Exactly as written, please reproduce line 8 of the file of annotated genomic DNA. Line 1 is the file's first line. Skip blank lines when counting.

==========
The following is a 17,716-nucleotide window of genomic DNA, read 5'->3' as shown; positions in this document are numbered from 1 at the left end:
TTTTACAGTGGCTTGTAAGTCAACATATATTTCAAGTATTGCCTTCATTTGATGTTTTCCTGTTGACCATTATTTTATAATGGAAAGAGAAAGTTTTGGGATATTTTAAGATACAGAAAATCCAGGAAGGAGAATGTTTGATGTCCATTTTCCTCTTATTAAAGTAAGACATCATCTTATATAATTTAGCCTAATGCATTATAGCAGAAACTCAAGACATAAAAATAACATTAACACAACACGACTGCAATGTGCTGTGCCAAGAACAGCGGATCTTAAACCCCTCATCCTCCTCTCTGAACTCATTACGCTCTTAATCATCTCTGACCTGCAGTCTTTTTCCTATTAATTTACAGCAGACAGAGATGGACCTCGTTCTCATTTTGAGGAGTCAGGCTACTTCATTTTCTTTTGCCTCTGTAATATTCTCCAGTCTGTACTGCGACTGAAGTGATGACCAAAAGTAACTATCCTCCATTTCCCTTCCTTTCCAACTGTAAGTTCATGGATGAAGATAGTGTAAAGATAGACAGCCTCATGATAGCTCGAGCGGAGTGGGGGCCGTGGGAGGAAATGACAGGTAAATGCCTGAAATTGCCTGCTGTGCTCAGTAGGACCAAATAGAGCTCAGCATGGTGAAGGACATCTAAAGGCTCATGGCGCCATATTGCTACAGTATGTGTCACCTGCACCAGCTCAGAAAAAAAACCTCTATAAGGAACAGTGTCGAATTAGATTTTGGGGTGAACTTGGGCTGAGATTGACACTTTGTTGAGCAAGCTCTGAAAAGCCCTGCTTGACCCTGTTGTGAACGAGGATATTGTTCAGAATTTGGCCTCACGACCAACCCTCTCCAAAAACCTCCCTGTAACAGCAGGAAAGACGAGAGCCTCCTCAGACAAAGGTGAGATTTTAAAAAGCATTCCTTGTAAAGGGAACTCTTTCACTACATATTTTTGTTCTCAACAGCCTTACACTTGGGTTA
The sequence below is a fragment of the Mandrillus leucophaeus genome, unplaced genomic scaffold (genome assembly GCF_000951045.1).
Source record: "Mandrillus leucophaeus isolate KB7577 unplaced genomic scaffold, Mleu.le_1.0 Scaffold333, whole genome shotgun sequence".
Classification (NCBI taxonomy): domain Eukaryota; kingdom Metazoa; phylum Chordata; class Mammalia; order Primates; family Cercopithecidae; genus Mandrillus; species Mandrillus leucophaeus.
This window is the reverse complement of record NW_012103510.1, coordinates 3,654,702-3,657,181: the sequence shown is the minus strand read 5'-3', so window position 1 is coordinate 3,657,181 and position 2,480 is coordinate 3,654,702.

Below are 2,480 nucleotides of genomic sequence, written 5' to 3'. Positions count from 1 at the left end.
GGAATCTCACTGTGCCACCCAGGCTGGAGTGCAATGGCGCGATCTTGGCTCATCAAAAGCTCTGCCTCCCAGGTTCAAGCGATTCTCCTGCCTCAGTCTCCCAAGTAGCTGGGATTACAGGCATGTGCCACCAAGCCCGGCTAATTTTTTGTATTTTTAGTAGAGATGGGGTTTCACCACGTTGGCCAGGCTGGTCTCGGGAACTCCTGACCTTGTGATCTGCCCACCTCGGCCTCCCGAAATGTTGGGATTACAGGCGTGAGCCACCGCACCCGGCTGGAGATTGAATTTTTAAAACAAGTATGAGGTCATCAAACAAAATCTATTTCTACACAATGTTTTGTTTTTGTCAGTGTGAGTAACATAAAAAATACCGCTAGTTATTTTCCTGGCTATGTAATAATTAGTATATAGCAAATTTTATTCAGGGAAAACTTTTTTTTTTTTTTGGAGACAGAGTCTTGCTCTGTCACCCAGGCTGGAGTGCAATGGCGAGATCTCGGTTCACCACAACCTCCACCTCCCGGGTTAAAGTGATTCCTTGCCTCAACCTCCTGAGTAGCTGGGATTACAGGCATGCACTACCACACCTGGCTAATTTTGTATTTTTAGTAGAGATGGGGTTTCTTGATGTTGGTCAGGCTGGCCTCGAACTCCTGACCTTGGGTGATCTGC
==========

GGAATCTCACTGTGCCACCCAGGCTGGAGTGCAATGGCGCGATCTTGGCTCATCAAAAGCTCTGCCTCCCAGGTTCAAGCGATTCTCCTGCCTCAGTCTCCCAAGTAGCTGGGATTACAGGCATGTGCCACCAAGCCCGGCTAATTTTTTGTATTTTTAGTAGAGATGGGGTTTCACCACGTTGGCCAGGCTGGTCTCGGGAACTCCTGACCTTGTGATCTGCCCACCTCGGCCTCCCGAAATGTTGGGATTACAGGCGTGAGCCACCGCACCCGGCTGGAGATTGAATTTTTAAAACAAGTATGAGGTCATCAAACAAAATCTATTTCTACACAATGTTTTGTTTTTGTCAGTGTGAGTAACATAAAAAATACCGCTAGTTATTTTCCTGGCTATGTAATAATTAGTATATAGCAAATTTTATTCAGGGAAAACTTTTTTTTTTTTTTGGAGACAGAGTCTTGCTCTGTCACCCAGGCTGGAGTGCAATGGCGAGATCTCGGTTCACCACAACCTCCACCTCCCGGGTTAAAGTGATTCCTTGCCTCAACCTCCTGAGTAGCTGGGATTACAGGCATGCACTACCACACCTGGCTAATTTTGTATTTTTAGTAGAGATGGGGTTTCTTGATGTTGGTCAGGCTGGCCTCGAACTCCTGACCTTGGGTGATCTGC